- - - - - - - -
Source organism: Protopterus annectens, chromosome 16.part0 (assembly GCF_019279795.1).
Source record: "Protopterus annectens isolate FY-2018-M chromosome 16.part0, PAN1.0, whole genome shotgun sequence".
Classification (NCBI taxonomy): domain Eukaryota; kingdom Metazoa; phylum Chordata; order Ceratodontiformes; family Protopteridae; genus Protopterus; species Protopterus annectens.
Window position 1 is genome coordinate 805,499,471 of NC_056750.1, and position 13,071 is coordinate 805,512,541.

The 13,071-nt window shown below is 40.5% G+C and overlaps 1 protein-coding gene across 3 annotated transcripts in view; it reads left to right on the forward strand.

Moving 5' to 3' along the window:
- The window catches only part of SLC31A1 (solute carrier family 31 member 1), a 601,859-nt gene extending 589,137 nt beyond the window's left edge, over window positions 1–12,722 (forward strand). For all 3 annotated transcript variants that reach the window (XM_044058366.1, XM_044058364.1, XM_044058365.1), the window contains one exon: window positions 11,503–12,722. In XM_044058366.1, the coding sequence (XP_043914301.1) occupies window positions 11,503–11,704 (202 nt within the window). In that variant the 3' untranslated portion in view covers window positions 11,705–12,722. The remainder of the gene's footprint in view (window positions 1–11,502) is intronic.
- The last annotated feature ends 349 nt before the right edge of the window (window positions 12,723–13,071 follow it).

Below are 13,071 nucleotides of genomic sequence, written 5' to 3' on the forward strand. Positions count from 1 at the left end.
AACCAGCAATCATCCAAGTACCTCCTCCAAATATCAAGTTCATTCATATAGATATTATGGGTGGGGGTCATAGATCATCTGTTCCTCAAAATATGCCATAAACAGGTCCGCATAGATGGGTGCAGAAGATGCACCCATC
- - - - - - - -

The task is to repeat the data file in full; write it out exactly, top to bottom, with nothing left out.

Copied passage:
Source organism: Protopterus annectens, chromosome 16.part0 (assembly GCF_019279795.1).
Source record: "Protopterus annectens isolate FY-2018-M chromosome 16.part0, PAN1.0, whole genome shotgun sequence".
Classification (NCBI taxonomy): domain Eukaryota; kingdom Metazoa; phylum Chordata; order Ceratodontiformes; family Protopteridae; genus Protopterus; species Protopterus annectens.
Window position 1 is genome coordinate 805,499,471 of NC_056750.1, and position 13,071 is coordinate 805,512,541.

The 13,071-nt window shown below is 40.5% G+C and overlaps 1 protein-coding gene across 3 annotated transcripts in view; it reads left to right on the forward strand.

Moving 5' to 3' along the window:
- The window catches only part of SLC31A1 (solute carrier family 31 member 1), a 601,859-nt gene extending 589,137 nt beyond the window's left edge, over window positions 1–12,722 (forward strand). For all 3 annotated transcript variants that reach the window (XM_044058366.1, XM_044058364.1, XM_044058365.1), the window contains one exon: window positions 11,503–12,722. In XM_044058366.1, the coding sequence (XP_043914301.1) occupies window positions 11,503–11,704 (202 nt within the window). In that variant the 3' untranslated portion in view covers window positions 11,705–12,722. The remainder of the gene's footprint in view (window positions 1–11,502) is intronic.
- The last annotated feature ends 349 nt before the right edge of the window (window positions 12,723–13,071 follow it).

Below are 13,071 nucleotides of genomic sequence, written 5' to 3' on the forward strand. Positions count from 1 at the left end.
AACCAGCAATCATCCAAGTACCTCCTCCAAATATCAAGTTCATTCATATAGATATTATGGGTGGGGGTCATAGATCATCTGTTCCTCAAAATATGCCATAAACAGGTCCGCATAGATGGGTGCAGAAGATGCACCCATC